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Punitive Articles of the UCMJ

Article 92—Failure to obey order or regulation (Page 2)

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(c) Duty to obey order.

    (i) From a superior. A member of one armed force who is senior in rank to a member of another armed force is the superior of that member with authority to issue orders which that member has a duty to obey under the same circumstances as a commissioned officer of one armed force is the superior commissioned officer of a member of an-other armed force for the purposes of Articles 89, and 90. See paragraph 13c(1).

    (ii) From one not a superior. Failure to obey the lawful order of one not a superior is an offense under Article 92(2), provided the accused had a duty to obey the order, such as one issued by a sentinel or a member of the armed forces police. See paragraph 15b(2), if the order was issued by a warrant, noncommissioned, or petty officer in the execution of office.

(3) Dereliction in the performance of duties.

    (a) Duty. A duty may be imposed by treaty, statute, regulation, lawful order, standard operating procedure, or custom of the service.

    (b) Knowledge. Actual knowledge of duties may be proved by circumstantial evidence. Actual knowledge need not be shown if the individual reasonably should have known of the duties. This may be demonstrated by regulations, training or operating manuals, customs of the service, academic literature or testimony, testimony of persons who have held similar or superior positions, or similar evidence.

    (c) Derelict. A person is derelict in the performance of duties when that person willfully or negligently fails to perform that person’s duties or when that person performs them in a culpably inefficient manner. “Willfully” means intentionally. I t refers to the doing of an act knowingly and purposely, specifically intending the natural and probable consequences of the act. “Negligently” means an act or omission of a person who is under a duty to use due care which exhibits a lack of that degree of care which a reasonably prudent person would have exercised under the same or similar circumstances. “Culpable inefficiency” is inefficiency for which there is no reasonable or just excuse.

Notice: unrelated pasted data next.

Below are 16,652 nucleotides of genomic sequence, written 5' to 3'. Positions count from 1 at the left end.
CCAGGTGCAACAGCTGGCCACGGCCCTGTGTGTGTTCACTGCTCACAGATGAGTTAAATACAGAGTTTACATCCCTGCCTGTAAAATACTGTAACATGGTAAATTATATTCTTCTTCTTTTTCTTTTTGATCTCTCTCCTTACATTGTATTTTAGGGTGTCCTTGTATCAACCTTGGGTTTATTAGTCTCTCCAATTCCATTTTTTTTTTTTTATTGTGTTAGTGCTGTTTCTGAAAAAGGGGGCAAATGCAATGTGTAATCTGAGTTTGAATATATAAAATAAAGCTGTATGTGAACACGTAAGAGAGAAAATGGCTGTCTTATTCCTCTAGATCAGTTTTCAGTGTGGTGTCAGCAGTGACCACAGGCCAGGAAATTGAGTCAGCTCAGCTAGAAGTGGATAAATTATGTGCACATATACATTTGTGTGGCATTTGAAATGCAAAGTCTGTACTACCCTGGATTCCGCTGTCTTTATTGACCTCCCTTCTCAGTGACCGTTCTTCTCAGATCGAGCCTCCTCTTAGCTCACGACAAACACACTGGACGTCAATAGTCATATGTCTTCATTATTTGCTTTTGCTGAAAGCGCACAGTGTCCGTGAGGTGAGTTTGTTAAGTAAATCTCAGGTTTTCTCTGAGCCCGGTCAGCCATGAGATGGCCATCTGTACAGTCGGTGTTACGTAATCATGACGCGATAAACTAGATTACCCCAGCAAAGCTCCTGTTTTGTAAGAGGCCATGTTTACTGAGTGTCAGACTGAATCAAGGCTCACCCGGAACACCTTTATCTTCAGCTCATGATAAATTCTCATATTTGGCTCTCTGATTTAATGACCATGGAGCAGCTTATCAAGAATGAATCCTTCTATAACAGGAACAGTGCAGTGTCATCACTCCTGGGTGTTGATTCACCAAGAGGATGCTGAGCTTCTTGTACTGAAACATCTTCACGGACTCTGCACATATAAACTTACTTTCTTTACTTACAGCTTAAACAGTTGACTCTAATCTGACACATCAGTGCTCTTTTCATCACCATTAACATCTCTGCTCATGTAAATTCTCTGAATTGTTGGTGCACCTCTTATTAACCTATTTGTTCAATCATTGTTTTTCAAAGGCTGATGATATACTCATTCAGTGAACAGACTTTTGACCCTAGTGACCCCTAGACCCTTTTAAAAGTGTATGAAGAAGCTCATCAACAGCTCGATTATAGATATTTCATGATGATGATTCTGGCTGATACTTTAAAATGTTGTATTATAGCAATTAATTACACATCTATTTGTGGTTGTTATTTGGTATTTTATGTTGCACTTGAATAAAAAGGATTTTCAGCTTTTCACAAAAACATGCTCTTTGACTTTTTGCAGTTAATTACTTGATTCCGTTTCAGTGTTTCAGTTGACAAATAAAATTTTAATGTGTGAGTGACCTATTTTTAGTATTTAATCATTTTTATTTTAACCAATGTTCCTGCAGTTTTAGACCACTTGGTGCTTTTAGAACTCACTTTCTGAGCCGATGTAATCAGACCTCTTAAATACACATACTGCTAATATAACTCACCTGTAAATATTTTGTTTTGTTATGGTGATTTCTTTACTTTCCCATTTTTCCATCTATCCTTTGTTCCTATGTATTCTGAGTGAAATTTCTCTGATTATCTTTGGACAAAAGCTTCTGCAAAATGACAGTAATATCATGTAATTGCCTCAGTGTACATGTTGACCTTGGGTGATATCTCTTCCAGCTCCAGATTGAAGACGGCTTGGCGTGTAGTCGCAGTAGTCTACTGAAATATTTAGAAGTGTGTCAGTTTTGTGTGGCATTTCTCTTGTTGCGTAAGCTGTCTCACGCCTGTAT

(d) Ineptitude. A person is not derelict in the performance of duties if the failure to perform those duties is caused by ineptitude rather than by willfulness, negligence, or culpable inefficiency, and may not be charged under this article, or otherwise punished. For example, a recruit who has tried earnestly during rifle training and throughout record firing is not derelict in the performance of duties if the recruit fails to qualify with the weapon.

Lesser included offense.

Article 80—attempts

Maximum punishment.

(1) Violation or failure to obey lawful general order or regulation. Dishonorable discharge, forfeiture of all pay and allowances, and confinement for 2 years.

(2) Violation of failure to obey other lawful order. Bad-conduct discharge, forfeiture of all pay and allowances, and confinement for 6 months.

    Note: For (1) and (2), above, the punishment set forth does not apply in the following cases: if in the absence of the order or regulation which was violated or not obeyed the accused would on the same facts be subject to conviction for another specific offense for which a lesser punishment is prescribed; or if the violation or failure to obey is a breach of restraint imposed as a result of an order. In these instances, the maximum punishment is that specifically prescribed else wherefor that particular offense.

(3) Dereliction in the performance of duties.

    (A) Through neglect or culpable inefficiency. Forfeiture of two-thirds pay per month for 3 months and confinement for 3 months.

    (B) Willful. Bad-conduct discharge, forfeiture of all pay and allowances, and confinement for 6 months.

Next Article> Article 93-Cruelty and maltreatment >

Above Information from Manual for Court Martial, 2002, Chapter 4, Paragraph 16

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